Using flashbacks, but narrating some of the events in the present tense, Nick Carraway recounts the events of his life after he has returned from the war and moved to West Egg. The events revolve around Nick's neighbor, Jay Gatsby, and Gatsby's attempts to win back the girl of his dreams: Daisy Buchanan.
The story is told from Nick's perspective so the plot has a lot to do with Nick's perceptions about Gatsby. Early in the novel, Nick establishes himself as an honest person and he is therefore a relatively objective and reliable narrator.
The plot begins with Nick moving to West Egg. He pays a visit to his cousin Daisy Buchanan and meets her husband Tom and their friend Jordan Baker. Nick then meets Gatsby and begins to learn more about him. Gatsby lives in a much larger house. Gatsby hosts parties that are well attended and Gatsby seems to be a very popular man in high society; however, he has no real close friends and no one really knows much about Gatsby or his past.
Through the course of the novel, Nick discovers that Gatsby and Daisy were in love in their youth. Gatsby did not have enough money to marry her. By the time he came back from the war and began to accumulate some wealth, Daisy had already married Tom (a marriage of love and financial convenience). Gatsby still intended to pursue Daisy in any way he can, so he moved into the house across the water from Daisy's house. James Gatz reinvented himself to become Jay Gatsby; he believed he needed to become wealthy and successful so that he would be good enough for Daisy. He hosted elaborate parties to make a name for himself in high society in order to ingratiate himself in Daisy's social circles.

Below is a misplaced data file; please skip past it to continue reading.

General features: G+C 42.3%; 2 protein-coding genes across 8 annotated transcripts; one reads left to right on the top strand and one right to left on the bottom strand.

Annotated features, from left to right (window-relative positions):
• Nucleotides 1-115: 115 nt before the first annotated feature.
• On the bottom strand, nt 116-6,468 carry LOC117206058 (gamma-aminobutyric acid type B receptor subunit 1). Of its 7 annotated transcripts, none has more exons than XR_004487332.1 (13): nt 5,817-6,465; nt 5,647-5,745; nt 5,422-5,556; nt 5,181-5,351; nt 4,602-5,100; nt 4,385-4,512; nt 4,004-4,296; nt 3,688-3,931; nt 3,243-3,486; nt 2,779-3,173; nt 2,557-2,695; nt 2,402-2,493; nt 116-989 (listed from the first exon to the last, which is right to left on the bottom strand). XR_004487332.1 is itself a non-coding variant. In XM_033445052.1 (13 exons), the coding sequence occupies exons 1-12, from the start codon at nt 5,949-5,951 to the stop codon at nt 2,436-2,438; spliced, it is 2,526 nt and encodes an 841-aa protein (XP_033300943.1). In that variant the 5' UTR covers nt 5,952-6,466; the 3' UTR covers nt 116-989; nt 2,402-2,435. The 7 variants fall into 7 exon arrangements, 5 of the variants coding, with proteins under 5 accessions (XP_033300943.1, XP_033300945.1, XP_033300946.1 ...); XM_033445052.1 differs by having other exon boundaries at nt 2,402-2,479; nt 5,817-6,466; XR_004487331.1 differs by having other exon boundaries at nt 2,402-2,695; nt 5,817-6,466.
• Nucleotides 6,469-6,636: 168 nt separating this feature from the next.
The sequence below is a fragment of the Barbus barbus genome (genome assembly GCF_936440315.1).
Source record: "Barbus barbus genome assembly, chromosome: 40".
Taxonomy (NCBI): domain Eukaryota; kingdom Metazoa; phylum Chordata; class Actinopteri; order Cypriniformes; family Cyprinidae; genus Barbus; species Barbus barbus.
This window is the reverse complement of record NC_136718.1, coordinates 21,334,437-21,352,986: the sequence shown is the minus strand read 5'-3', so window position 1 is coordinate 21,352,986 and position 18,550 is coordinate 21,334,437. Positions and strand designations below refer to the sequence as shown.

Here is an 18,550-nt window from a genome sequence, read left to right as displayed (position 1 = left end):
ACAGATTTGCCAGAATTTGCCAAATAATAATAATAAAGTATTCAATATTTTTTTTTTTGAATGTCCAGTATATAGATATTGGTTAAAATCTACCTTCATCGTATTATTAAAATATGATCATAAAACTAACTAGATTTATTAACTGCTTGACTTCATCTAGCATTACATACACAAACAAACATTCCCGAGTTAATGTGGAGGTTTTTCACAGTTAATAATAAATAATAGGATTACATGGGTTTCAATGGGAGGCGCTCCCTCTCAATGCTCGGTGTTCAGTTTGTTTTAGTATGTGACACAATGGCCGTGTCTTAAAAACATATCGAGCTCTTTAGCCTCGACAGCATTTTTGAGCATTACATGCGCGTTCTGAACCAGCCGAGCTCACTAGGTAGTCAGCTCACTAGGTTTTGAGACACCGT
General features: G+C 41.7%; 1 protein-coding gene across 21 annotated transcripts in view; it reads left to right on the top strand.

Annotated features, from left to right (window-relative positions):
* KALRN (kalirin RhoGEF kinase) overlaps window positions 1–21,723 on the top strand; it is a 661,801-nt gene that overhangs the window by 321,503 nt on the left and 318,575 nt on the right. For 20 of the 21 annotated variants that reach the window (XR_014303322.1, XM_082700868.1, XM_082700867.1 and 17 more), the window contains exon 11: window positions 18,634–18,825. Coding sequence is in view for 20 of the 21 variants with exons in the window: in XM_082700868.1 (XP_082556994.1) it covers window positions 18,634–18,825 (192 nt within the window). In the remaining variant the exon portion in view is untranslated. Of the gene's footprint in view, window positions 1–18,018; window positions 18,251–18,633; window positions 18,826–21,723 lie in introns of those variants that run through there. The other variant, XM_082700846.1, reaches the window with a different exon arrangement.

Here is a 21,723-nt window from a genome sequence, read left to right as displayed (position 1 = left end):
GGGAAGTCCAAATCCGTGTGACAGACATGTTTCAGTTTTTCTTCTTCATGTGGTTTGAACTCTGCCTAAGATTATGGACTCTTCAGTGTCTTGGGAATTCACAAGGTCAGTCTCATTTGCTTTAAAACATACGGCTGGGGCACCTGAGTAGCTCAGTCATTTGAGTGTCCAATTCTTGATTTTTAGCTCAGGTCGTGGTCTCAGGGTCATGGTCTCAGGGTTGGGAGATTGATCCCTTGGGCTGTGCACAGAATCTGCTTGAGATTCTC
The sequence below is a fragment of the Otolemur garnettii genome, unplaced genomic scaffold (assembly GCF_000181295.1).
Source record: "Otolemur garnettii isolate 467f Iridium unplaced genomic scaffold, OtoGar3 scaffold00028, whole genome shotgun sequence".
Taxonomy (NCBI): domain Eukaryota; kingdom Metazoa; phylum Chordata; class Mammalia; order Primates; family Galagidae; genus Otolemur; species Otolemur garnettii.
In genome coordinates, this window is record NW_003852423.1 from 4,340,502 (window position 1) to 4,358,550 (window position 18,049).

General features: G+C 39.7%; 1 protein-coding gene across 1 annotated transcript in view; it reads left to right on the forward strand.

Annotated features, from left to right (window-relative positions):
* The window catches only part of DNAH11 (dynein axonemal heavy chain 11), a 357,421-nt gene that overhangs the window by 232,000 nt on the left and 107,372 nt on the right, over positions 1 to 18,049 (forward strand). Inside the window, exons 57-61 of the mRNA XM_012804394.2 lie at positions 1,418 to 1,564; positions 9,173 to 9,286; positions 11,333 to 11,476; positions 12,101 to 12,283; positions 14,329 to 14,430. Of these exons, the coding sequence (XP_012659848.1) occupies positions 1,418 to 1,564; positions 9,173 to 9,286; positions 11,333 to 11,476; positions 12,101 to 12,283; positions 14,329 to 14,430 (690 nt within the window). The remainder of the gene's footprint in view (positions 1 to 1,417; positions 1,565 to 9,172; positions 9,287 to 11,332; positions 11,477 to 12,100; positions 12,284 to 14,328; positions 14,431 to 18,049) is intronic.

Knowing Nick and Daisy were cousins, Gatsby is able to stage a reunion and a spark reignites between Daisy and Gatsby. Trouble ensues because Daisy is married. Matters are complicated because Tom is also cheating on Daisy. With all of the lying and cheating going on, the plot reaches its height when Tom, Daisy, Gatsby, Nick, and Jordan spend the day in the city. The woman Tom is having an affair with, Myrtle, is killed in a car accident (Daisy is driving Gatsby's car). Myrtle's husband comes after Gatsby, killing him and then himself.
A major theme behind the plot is the corruption of the American Dream. Gatsby came from poor beginnings. In attempts to win the heart of the rich, beautiful girl, he felt he needed to become wealthy: something he achieved through illegal means. The corruption extends to the culture of Tom and his social circles. The people who attend Gatsby's parties are superficial and Daisy's and Tom's marriage is based on lies and deception. The deaths at the end of the novel reinforce this idea that attempts to achieve the American Dream in spite of this culture of corruption and lies will end in tragedy. Another theme underlying the plot is trying to relive the past. Fitzgerald sums this up in the last lines of the novel:
Gatsby believed in the green light, the orgastic future that year by year recedes before us. It eluded us then, but that’s no matter—to-morrow we will run faster, stretch out our arms farther. . . . And one fine morning——
So we beat on, boats against the current, borne back ceaselessly into the past.